S37 Modeling Primary Marine Organic Aerosols

Sunday, 6 January 2019
Hall 4 (Phoenix Convention Center - West and North Buildings)
Stephanie Lin, Cornell University, Ithaca, NY; and A. S. Darmenov

Primary marine aerosols are composed of sea salt and complex organic compounds originating from biochemical processes in the ocean. Their ubiquitous nature in the marine environment and their cloud-modifying and radiation-altering properties make them an important factor in the Earth system.

This project aimed to improve the characterization of primary marine aerosols in the Goddard Earth Observing System Model (GEOS) and model their impact on clouds more realistically. To this end, the main objectives were to: 1) include primary marine organic aerosols (PMOA) in GEOS and implement a parameterization of PMOA emissions; and 2) perform model simulations to assess the PMOA and their impact on clouds. After a thorough literature review we selected the Gantt et al. (2012) parameterization to estimate the organic mass fraction in nascent PMOA using the chlorophyll-a concentration and surface wind. We extended the GOCART aerosol model in GEOS to include PMOA and simulate their emissions, removal and transport in the atmosphere and also linked the PMOA tracers with two-moment cloud microphysics.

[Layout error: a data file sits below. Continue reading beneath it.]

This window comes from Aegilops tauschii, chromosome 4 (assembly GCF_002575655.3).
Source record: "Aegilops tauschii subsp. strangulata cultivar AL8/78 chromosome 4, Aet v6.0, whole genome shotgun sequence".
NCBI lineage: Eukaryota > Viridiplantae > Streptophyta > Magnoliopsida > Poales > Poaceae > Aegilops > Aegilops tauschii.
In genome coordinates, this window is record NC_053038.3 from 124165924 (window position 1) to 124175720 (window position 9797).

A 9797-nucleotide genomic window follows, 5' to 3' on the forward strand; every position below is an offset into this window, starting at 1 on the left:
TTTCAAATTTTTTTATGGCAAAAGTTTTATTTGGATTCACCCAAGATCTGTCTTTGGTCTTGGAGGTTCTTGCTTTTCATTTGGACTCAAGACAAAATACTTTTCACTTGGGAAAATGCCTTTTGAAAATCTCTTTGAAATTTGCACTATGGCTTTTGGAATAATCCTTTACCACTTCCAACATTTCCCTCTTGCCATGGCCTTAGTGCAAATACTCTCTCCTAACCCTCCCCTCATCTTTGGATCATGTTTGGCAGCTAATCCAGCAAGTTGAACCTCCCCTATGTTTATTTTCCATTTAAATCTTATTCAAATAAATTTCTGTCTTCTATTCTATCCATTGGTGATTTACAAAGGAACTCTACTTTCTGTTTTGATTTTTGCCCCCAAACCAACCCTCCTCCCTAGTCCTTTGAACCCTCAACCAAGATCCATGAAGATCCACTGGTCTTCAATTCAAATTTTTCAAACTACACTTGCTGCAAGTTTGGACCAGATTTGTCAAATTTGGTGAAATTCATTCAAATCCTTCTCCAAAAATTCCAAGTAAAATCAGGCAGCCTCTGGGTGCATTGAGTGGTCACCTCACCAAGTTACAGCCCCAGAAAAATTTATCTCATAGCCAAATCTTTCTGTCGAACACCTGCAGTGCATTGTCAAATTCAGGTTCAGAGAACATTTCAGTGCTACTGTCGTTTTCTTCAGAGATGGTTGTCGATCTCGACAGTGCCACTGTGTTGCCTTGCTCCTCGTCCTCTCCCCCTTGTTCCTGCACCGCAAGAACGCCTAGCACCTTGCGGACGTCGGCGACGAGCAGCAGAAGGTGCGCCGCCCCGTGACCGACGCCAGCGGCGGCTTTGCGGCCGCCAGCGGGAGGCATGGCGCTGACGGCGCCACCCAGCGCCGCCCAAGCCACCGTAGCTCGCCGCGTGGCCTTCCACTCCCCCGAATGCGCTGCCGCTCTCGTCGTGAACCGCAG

We performed model experiments to evaluate the PMOA and their effect on clouds. In these simulations, up to 60%-70% of the mass of emitted submicron size sea spray was organic matter. The available cloud condensation nuclei decreased in large parts in both the Northern and Southern Hemisphere, which we attributed to the decrease in sea salt, the increase in PMOA and its low hygroscopicity. The model- and more specifically clouds- responded to the introduction of PMOA, however longer simulations are required to quantify and understand better the effects of PMOA in GEOS.

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